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On our local small business network, we have a need to run a intranet-only BIND (named) DNS server for only local, intranet-only addresses. For example, we do a lot of web development on the network, so having a DNS server to manage local addresses (example: testsite3.local) is beneficial.

One aspect of this we are unsure of is, currently all the business desktops have their DNS servers set to 75.75.75.75 and 75.75.76.76, which are Comcast internet DNS servers (Comcast is our business ISP). So if we change the computer's DNS to point instead to our local DNS server, how do you setup bind to "forward" all failed requests out to the Comcast DNS servers?

For example, if someone on the network trys to visit www.google.com, their computer will first check with our local DNS server, which obviously doesn't have internet DNS records in it like google.com. So then, either the computer needs to know to check with the secondary or tertiary DNS servers OR can the local DNS server somehow request the info from 75.75.75.75 or 75.75.76.76? Is this something called zone transfers?

I know that on each individual computer (OSX in this case) that I can manually set the primary DNS to be the local server, and then secondary and tertiary servers to be the Comcast DNS servers. But I wanted to see if there was a better, more manageable way on the server side to do this.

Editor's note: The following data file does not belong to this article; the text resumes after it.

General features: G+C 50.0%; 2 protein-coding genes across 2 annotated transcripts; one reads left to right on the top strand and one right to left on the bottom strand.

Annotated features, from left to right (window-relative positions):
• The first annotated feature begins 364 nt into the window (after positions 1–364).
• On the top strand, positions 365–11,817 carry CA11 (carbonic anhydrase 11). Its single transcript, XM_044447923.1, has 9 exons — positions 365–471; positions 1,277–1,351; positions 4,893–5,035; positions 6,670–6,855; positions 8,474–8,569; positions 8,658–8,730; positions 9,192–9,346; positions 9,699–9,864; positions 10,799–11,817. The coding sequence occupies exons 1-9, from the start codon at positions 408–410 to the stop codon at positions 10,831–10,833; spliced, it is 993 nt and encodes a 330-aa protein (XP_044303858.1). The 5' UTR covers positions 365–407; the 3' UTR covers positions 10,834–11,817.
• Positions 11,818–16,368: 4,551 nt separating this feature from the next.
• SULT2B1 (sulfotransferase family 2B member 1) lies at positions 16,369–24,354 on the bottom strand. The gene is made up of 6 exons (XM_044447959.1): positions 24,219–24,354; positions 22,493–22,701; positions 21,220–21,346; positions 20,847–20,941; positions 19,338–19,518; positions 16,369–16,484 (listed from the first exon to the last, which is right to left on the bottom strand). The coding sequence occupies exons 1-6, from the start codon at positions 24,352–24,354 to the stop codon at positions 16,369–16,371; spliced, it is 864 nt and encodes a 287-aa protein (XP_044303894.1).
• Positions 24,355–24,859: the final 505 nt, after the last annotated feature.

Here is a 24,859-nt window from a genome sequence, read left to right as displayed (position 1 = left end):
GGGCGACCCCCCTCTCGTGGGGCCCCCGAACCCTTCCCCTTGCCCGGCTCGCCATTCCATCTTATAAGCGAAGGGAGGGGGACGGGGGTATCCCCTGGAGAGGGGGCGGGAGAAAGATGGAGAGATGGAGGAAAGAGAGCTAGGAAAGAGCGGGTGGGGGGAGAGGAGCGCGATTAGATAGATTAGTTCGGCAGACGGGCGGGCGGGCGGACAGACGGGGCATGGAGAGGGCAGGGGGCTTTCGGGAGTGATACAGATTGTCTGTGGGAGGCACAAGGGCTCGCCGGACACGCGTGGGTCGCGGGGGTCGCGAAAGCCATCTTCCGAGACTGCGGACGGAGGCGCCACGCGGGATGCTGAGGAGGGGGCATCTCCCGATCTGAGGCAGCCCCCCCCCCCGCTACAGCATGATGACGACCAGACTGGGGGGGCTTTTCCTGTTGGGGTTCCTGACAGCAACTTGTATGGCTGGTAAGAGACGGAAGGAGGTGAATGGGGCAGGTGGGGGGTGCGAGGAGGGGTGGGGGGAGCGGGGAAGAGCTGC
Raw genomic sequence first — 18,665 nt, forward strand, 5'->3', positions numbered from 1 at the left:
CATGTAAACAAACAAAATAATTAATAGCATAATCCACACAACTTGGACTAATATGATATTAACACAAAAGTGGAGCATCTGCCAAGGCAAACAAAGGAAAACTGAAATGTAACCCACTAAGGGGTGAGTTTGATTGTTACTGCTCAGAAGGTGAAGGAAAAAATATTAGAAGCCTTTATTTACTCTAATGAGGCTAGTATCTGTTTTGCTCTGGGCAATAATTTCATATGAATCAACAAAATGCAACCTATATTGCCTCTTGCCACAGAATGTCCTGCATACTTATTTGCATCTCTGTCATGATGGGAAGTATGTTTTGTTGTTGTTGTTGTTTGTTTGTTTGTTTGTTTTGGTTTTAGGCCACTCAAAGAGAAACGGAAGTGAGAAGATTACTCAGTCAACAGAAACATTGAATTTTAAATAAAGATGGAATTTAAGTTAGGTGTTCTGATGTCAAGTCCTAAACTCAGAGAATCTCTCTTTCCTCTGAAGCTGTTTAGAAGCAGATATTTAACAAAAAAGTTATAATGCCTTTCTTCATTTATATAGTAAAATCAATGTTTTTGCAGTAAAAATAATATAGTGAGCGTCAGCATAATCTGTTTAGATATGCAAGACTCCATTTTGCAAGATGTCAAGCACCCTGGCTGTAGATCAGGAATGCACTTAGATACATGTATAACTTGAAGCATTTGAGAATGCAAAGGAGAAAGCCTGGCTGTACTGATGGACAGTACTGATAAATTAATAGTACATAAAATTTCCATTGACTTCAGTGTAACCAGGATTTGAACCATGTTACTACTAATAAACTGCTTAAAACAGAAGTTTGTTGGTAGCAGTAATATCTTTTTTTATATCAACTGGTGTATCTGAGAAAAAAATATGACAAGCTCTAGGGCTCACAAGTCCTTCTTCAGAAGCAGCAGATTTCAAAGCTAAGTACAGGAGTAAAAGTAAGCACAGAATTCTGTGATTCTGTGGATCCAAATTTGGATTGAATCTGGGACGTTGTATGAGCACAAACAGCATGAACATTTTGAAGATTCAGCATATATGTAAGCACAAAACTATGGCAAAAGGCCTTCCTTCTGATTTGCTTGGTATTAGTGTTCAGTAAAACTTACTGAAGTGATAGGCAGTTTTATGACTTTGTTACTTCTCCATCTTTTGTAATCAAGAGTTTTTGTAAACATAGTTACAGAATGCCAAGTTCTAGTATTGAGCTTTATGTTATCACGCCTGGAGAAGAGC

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DNS clients do not work like this, they do not "fall back" to the other records. A properly-functioning DNS client should choose a server at random from its configured list to spread the query load evenly, and have alternate servers in case one should go offline.

If you need to serve both internal and external DNS records then you should have your client machines configured to only use the internal DNS servers, and configure your internal server to attempt to resolve any non-locally defined DNS records from the external server.

The beginning of this would be the allow-recursion directive in BIND. Just be sure that you do not allow recursive lookups from machines not on your network as that is how DNS Amplification Attacks happen.

  • Okay it sounds like allow-recursion is exactly what I'm looking for. Do you have any particular links to tutorials to set this up how I am wanting? – Jake Wilson Sep 4 '13 at 17:12
  • What part of the BIND documentation are you having trouble understanding? That setting is explained very very clearly. – gparent Sep 4 '13 at 17:16
  • Frankly I just googled "bind recursive tutorial" and this link came up from HowToForge. [which is usually pretty good] Step 4 is pretty much the meat of the matter. – Sammitch Sep 4 '13 at 17:17
  • @gparent where is the recursion doc's does it discuss how to set the Internet DNS server IP's (in this case 75.75.75.75 and 75.75.76.76) I want to use for recursion? – Jake Wilson Sep 4 '13 at 19:03
  • @Jakobud the DNS server is its own DNS server. BIND will perform all the necessary lookups itself and should not require an external DNS server. – Sammitch Sep 4 '13 at 19:37

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